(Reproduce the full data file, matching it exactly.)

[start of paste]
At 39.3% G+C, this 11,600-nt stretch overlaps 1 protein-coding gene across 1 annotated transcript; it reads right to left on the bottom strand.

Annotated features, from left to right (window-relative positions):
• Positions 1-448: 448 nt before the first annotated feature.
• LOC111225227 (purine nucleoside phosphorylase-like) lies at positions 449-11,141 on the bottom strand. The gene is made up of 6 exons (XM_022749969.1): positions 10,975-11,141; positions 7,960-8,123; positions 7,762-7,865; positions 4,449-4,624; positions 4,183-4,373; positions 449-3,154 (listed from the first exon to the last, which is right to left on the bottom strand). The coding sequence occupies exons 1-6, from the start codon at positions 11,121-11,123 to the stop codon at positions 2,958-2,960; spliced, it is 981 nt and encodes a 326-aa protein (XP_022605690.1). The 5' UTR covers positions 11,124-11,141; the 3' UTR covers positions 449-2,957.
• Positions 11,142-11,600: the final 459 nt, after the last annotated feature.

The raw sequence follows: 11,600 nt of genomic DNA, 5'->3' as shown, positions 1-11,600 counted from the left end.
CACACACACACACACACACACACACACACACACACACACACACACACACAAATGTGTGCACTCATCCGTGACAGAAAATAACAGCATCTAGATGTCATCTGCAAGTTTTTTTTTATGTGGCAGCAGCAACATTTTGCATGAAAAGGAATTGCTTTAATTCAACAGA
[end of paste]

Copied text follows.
At 39.3% G+C, this 11,600-nt stretch overlaps 1 protein-coding gene across 1 annotated transcript; it reads right to left on the bottom strand.

Annotated features, from left to right (window-relative positions):
• Positions 1-448: 448 nt before the first annotated feature.
• LOC111225227 (purine nucleoside phosphorylase-like) lies at positions 449-11,141 on the bottom strand. The gene is made up of 6 exons (XM_022749969.1): positions 10,975-11,141; positions 7,960-8,123; positions 7,762-7,865; positions 4,449-4,624; positions 4,183-4,373; positions 449-3,154 (listed from the first exon to the last, which is right to left on the bottom strand). The coding sequence occupies exons 1-6, from the start codon at positions 11,121-11,123 to the stop codon at positions 2,958-2,960; spliced, it is 981 nt and encodes a 326-aa protein (XP_022605690.1). The 5' UTR covers positions 11,124-11,141; the 3' UTR covers positions 449-2,957.
• Positions 11,142-11,600: the final 459 nt, after the last annotated feature.

The raw sequence follows: 11,600 nt of genomic DNA, 5'->3' as shown, positions 1-11,600 counted from the left end.
CACACACACACACACACACACACACACACACACACACACACACACACACAAATGTGTGCACTCATCCGTGACAGAAAATAACAGCATCTAGATGTCATCTGCAAGTTTTTTTTTATGTGGCAGCAGCAACATTTTGCATGAAAAGGAATTGCTTTAATTCAACAGA